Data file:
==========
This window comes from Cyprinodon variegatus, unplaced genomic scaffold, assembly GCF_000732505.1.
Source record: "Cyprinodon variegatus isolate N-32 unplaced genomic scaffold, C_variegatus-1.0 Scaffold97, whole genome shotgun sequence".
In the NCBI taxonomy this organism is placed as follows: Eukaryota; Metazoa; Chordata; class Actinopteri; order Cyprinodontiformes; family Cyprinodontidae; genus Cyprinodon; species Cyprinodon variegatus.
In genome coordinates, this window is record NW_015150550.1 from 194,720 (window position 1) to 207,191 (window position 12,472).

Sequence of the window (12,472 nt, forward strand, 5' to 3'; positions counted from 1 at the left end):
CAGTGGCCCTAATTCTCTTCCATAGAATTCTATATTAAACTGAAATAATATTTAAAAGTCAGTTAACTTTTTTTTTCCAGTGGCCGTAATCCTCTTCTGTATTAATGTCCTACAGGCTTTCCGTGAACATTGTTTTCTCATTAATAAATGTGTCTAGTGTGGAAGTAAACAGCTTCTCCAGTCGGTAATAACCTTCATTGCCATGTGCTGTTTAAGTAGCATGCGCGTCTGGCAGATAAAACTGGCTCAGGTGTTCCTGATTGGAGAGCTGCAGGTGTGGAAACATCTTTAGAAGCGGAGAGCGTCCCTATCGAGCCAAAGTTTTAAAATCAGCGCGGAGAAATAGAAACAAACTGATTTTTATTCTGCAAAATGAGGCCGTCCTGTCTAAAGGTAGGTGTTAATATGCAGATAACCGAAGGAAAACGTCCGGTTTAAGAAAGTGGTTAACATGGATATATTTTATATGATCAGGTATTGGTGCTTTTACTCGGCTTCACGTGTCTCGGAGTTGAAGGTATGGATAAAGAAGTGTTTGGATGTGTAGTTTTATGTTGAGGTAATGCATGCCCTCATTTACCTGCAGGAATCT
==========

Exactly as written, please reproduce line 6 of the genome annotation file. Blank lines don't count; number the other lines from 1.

CAGTGGCCCTAATTCTCTTCCATAGAATTCTATATTAAACTGAAATAATATTTAAAAGTCAGTTAACTTTTTTTTTCCAGTGGCCGTAATCCTCTTCTGTATTAATGTCCTACAGGCTTTCCGTGAACATTGTTTTCTCATTAATAAATGTGTCTAGTGTGGAAGTAAACAGCTTCTCCAGTCGGTAATAACCTTCATTGCCATGTGCTGTTTAAGTAGCATGCGCGTCTGGCAGATAAAACTGGCTCAGGTGTTCCTGATTGGAGAGCTGCAGGTGTGGAAACATCTTTAGAAGCGGAGAGCGTCCCTATCGAGCCAAAGTTTTAAAATCAGCGCGGAGAAATAGAAACAAACTGATTTTTATTCTGCAAAATGAGGCCGTCCTGTCTAAAGGTAGGTGTTAATATGCAGATAACCGAAGGAAAACGTCCGGTTTAAGAAAGTGGTTAACATGGATATATTTTATATGATCAGGTATTGGTGCTTTTACTCGGCTTCACGTGTCTCGGAGTTGAAGGTATGGATAAAGAAGTGTTTGGATGTGTAGTTTTATGTTGAGGTAATGCATGCCCTCATTTACCTGCAGGAATCT